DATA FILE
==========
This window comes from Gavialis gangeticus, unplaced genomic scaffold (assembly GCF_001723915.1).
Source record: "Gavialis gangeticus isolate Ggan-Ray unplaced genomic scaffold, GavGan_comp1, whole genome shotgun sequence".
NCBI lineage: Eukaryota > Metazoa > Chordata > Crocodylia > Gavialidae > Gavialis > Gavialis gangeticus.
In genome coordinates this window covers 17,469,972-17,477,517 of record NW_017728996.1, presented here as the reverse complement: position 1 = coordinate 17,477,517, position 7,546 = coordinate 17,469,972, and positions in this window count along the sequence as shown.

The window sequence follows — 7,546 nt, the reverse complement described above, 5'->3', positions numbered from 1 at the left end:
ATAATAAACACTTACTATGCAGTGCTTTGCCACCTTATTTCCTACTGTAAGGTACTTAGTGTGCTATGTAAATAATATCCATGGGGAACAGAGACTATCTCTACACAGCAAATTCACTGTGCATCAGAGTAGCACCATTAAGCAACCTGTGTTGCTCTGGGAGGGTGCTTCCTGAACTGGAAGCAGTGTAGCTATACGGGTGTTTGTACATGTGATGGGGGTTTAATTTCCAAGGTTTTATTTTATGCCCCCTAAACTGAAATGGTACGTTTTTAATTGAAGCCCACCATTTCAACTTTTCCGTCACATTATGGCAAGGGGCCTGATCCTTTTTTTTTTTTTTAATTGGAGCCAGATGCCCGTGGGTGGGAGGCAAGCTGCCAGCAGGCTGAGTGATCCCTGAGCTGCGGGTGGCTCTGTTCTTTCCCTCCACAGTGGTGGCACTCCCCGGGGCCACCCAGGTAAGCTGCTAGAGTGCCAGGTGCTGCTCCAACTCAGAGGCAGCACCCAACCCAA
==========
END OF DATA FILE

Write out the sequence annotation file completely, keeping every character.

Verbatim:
This window comes from Gavialis gangeticus, unplaced genomic scaffold (assembly GCF_001723915.1).
Source record: "Gavialis gangeticus isolate Ggan-Ray unplaced genomic scaffold, GavGan_comp1, whole genome shotgun sequence".
NCBI lineage: Eukaryota > Metazoa > Chordata > Crocodylia > Gavialidae > Gavialis > Gavialis gangeticus.
In genome coordinates this window covers 17,469,972-17,477,517 of record NW_017728996.1, presented here as the reverse complement: position 1 = coordinate 17,477,517, position 7,546 = coordinate 17,469,972, and positions in this window count along the sequence as shown.

The window sequence follows — 7,546 nt, the reverse complement described above, 5'->3', positions numbered from 1 at the left end:
ATAATAAACACTTACTATGCAGTGCTTTGCCACCTTATTTCCTACTGTAAGGTACTTAGTGTGCTATGTAAATAATATCCATGGGGAACAGAGACTATCTCTACACAGCAAATTCACTGTGCATCAGAGTAGCACCATTAAGCAACCTGTGTTGCTCTGGGAGGGTGCTTCCTGAACTGGAAGCAGTGTAGCTATACGGGTGTTTGTACATGTGATGGGGGTTTAATTTCCAAGGTTTTATTTTATGCCCCCTAAACTGAAATGGTACGTTTTTAATTGAAGCCCACCATTTCAACTTTTCCGTCACATTATGGCAAGGGGCCTGATCCTTTTTTTTTTTTTTAATTGGAGCCAGATGCCCGTGGGTGGGAGGCAAGCTGCCAGCAGGCTGAGTGATCCCTGAGCTGCGGGTGGCTCTGTTCTTTCCCTCCACAGTGGTGGCACTCCCCGGGGCCACCCAGGTAAGCTGCTAGAGTGCCAGGTGCTGCTCCAACTCAGAGGCAGCACCCAACCCAA